RPG Site Awards 2011: Day One

It's that time of year again - it's time for us to dish out some awards to some of the top games of the year celebrating the areas in which they excelled.

Once again this year we'll be listing a Winner alongside a couple of notable runners up in each category, and we'll be dishing out a few different awards over the next three days. Today we're tackling the Best Original Soundtrack in a 2011 RPG, Best Voice Cast Performance in a 2011 RPG, Best Handheld RPG of the Year 2011 and Best Big-Screen RPG of the Yeart 2011.

Best Original Soundtrack in a 2011 RPG - Bastion


We begin with a really tough, hard-fought category. Some members of staff were pulling for the soundtrack to Square Enix's Deus Ex: Human Revolution, whilst others wanted it noted just how memorable Radiant Historia's music was, while Skyrim's monk chants were loved by all - but then there was Bastion.

Bastion's soundtrack is remarkable because like the game itself this download-only affair manages to stand shoulder-to-shoulder alongside big-budget RPG heavy-hitters Japanese and Western alike. The folk-song like quality to much of the music weaves in to the texture of the game, matching the narrator and the world itself perfectly.

As the songs become more relevant to the actual story and as ever-so-slightly different takes on earlier musical riffs creep in later on, it hits you - this soundtrack is amazing - and was created, like the rest of the game, on a comparatively tiny budget.

Runners Up: Radiant Histora, Deus Ex: Human Revolution

Best Voice Cast Performance in a 2011 RPG - The Witcher 2
You wouldn't think that The Witcher 2 was made in Poland, a country without English as its first language. CD Projekt's continuing adventures of Geralt work right through language barriers, managing to pack in an excellent narrative that doesn't feel forced or hokey whilst also packing in excellent voice work that helps push that well-written story to greater heights.

Characters like Geralt are brilliantly realized by their actors.

Led by series stalwarts Doug Cockle (Geralt) and Jaimi Barbakoff (Triss Merigold), the entire cast was well spoken and fully realized, pouring life into the fascinating world around the player. Without such convincing delivery, the interesting world might still have fallen flat. A quality cast goes a long, long way.

Very few games have been able to approach mature subject matter as effectively and as conducive to the genre as this game has been able to - the sheer gravity one felt during some of the more dramatic moments in the story were made all the more resonant thanks to the featured talent. Developers take note: if you are going to create a fantasy game, you've got quite the task in esuring that the delivery of characters and character concepts can at least match the benchmark that CD Projekt RED has set with The Witcher 2.

Runners up: Bastion, Deus Ex: Human Revolution

Best Handheld RPG of the Year 2011 - Trails in the Sky


Competition was surprisingly staunch in this category despite what some might claim was a weaker year for handheld RPGs than other recent ones. This year saw RPGs from major players such as Square Enix begin to hit smart phones, but it also saw a new handheld introduced into the market, the Nintendo 3DS. Throughout the year some of the heavy hitters from the golden era of RPGs made their appearance including Final Fantasy and the "Tales of" series.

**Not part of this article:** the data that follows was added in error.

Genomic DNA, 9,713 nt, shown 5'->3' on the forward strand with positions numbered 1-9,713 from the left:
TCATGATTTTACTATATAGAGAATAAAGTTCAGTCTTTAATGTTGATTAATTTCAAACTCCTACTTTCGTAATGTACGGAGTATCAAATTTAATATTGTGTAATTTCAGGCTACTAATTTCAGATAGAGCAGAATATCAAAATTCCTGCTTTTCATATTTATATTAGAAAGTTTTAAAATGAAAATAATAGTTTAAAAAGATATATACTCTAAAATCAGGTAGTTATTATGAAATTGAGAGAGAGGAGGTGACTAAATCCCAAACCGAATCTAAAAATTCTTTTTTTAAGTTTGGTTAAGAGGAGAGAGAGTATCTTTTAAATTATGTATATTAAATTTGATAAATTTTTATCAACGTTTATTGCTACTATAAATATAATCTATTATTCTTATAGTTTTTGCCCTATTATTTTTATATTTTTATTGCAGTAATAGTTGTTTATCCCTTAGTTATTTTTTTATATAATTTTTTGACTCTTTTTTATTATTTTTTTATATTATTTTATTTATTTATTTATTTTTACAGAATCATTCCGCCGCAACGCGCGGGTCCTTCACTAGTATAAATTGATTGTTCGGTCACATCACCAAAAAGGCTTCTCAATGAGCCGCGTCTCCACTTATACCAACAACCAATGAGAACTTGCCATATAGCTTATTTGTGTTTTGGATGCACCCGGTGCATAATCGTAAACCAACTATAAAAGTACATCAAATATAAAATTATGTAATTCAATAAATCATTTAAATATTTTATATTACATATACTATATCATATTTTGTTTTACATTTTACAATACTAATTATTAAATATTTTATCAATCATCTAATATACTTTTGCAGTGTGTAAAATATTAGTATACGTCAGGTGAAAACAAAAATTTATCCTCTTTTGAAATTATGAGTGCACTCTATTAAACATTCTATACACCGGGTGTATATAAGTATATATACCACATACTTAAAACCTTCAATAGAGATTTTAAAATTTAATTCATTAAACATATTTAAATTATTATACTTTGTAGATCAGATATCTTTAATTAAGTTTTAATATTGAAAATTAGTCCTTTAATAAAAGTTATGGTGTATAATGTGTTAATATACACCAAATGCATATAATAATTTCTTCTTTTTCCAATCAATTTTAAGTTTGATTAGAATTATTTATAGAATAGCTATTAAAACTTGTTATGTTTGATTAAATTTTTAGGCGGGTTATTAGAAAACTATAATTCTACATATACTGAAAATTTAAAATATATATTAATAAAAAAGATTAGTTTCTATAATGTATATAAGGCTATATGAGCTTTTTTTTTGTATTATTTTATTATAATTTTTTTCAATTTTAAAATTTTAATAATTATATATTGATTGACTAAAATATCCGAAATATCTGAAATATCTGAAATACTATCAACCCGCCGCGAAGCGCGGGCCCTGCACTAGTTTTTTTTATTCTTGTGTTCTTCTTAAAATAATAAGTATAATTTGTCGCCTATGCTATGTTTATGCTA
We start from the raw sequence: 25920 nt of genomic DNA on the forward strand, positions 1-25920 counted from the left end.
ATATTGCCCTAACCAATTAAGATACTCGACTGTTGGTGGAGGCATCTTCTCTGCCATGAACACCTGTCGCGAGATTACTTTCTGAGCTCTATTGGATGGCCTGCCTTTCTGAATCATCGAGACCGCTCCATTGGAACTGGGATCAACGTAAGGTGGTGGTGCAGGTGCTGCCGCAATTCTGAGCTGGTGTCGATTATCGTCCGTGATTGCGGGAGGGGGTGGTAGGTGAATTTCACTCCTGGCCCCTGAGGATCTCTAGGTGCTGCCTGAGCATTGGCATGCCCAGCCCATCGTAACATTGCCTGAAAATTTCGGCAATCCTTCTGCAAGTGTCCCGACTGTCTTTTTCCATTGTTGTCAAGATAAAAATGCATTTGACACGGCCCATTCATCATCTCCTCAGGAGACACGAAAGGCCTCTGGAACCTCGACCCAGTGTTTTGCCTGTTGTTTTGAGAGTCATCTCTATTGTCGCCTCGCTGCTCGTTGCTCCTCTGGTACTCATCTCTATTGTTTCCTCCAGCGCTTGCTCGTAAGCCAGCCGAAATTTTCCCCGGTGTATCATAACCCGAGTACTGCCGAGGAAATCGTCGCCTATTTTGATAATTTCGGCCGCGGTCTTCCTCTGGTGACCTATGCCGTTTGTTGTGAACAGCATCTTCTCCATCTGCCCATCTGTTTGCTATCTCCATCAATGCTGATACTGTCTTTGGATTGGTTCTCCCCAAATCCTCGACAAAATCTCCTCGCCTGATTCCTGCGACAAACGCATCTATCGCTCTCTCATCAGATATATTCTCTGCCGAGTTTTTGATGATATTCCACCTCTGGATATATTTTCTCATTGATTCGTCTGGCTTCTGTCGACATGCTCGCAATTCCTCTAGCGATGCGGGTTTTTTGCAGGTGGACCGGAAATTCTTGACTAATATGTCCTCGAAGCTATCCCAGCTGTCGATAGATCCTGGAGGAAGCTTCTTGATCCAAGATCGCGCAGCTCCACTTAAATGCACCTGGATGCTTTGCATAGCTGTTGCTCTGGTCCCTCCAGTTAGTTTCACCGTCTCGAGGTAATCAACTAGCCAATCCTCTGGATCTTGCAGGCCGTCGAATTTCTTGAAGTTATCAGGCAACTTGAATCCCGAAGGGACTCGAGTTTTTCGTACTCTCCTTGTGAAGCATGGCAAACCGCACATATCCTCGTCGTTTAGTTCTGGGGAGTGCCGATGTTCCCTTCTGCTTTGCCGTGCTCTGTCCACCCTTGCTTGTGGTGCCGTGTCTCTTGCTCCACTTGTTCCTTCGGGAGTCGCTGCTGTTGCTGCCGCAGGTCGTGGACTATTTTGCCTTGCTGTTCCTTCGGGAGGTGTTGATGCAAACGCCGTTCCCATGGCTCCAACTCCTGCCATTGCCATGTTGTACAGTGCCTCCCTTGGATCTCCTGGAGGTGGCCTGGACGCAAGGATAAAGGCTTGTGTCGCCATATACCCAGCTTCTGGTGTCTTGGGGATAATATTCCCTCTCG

One game stood higher than the rest as a solid example of what developers are able to pack into the smallest of gaming devices that rival even their console counterparts - Legend of Heroes: Trails in the Sky. With a superbly-written storyline, a deep battle system, strong character development, and solid music featuring mind-melting guitar riffs, it is easy to see why after much debate Trails in the Sky nabbed the crown in this category.

While this didn't factor into the awards process it's also hard not to mention the value Trails in the Sky offered - giving first time buyers a Limited Edition bundle that included a soundtrack CD and poster at no extra charge - something we can definitely get behind. We're very interested to see what XSEED has in store for the next two games in the Sora no Kiseki trilogy!

Runners up: Pokémon Black/White, Radiant Historia, Tactics Ogre: Let us Cling Together

Best Big-Screen RPG of the Year 2011: The Elder Scrolls V: Skyrim
While some might have figured that this category would be a foregone conclusion right from the word go, The Elder Scrolls V: Skyrim had some truly stiff competition that caused a staff debate to rage - especially regarding the excellent quality of CD Projekt's The Witcher 2 and the surprisingly worthy prequel Deus Ex: Human Revolution.

The real star of Skyrim is the world and land itself.

Past that there were debates about the questionable quality or release-worthy state of the PlayStation 3 version of Skyrim and all those nasty bugs - but Skyrim still fought its way to the head of this category.

It's a testament to the quality of the world Bethesda has created and the hard work they've put into it that it still stands up as the most impressive big-screen experience this year after all that scrutiny. The world is massive and without the true consequence some other games offer, these two things combining to provide players with a sandbox within which they can truly lose themselves and forge a new life as Dragon born, as a hero - or a villain if you prefer.

Skyrim didn't win this award for technical achievement, but instead for how engrossing it is - standing at a crossroads between games with heavy lore and heavier stories and those that are incredibly open sandboxes to make your own fun in, it somehow manages to pillage some of the best features from both camps.

Runners up: The Witcher 2, Deus Ex: Human Revolution